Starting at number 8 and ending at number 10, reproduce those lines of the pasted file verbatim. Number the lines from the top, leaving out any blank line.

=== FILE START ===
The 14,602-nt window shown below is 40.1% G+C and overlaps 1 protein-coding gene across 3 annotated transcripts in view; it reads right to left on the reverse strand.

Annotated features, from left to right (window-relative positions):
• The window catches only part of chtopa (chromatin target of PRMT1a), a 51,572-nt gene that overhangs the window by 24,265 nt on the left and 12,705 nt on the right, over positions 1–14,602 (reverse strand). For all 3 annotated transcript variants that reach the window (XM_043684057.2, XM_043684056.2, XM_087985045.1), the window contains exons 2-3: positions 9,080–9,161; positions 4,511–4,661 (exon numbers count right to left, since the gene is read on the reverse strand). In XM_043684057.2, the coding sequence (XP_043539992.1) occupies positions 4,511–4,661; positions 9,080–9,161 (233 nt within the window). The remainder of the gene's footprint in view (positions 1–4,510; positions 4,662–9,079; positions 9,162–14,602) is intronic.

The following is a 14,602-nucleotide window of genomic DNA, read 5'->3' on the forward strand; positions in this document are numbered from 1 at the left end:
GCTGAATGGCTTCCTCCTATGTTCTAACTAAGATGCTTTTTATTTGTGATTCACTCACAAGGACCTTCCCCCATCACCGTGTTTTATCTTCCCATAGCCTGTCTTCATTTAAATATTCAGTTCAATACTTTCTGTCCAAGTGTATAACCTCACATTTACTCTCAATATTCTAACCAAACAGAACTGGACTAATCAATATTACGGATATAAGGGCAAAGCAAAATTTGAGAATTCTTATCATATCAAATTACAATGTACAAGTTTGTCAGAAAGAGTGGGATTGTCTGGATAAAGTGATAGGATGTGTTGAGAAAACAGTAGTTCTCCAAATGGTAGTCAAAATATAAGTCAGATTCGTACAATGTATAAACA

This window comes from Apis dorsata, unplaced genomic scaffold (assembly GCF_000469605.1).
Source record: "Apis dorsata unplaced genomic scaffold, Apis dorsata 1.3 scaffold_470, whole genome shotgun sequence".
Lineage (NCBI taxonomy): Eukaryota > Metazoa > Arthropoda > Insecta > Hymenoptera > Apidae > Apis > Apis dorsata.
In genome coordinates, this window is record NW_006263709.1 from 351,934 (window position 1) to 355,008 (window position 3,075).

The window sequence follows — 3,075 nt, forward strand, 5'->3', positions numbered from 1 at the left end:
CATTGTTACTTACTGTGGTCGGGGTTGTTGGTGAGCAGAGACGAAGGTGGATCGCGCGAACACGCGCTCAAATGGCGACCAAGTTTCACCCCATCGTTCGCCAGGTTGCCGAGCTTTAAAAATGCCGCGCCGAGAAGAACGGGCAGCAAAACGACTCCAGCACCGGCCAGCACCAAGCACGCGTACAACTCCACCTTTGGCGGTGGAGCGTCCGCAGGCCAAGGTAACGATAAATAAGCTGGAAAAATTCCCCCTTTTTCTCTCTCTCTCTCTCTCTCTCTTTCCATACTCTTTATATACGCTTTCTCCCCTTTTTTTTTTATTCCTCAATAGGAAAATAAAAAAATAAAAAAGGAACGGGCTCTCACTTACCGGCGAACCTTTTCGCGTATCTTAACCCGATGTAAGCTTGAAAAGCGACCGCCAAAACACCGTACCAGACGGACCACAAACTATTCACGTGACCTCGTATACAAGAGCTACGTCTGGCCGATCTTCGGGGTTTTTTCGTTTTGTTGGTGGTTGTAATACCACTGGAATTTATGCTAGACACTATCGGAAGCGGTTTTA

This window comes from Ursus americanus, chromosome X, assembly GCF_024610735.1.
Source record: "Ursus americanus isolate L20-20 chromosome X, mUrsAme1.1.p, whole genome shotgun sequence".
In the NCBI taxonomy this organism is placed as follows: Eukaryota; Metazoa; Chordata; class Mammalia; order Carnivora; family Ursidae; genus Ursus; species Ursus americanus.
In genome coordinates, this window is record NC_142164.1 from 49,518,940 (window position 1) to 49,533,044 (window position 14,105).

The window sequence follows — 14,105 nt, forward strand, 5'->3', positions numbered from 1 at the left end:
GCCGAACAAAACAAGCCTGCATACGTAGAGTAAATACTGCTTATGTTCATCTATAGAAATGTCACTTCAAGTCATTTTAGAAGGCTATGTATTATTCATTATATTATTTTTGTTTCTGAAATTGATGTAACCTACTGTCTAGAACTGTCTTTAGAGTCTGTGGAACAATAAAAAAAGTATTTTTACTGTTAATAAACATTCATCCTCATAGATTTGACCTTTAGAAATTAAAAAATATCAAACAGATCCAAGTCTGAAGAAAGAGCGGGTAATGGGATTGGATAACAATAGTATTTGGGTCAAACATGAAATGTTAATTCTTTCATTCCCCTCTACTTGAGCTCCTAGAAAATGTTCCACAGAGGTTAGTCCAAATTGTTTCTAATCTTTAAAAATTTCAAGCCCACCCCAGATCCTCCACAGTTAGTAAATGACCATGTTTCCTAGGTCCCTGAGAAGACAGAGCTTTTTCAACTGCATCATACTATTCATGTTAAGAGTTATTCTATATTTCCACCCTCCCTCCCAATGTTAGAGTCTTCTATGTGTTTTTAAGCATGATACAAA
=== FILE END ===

Lineage (NCBI taxonomy): Eukaryota > Metazoa > Arthropoda > Insecta > Hymenoptera > Apidae > Apis > Apis dorsata.
In genome coordinates, this window is record NW_006263709.1 from 351,934 (window position 1) to 355,008 (window position 3,075).

The window sequence follows — 3,075 nt, forward strand, 5'->3', positions numbered from 1 at the left end: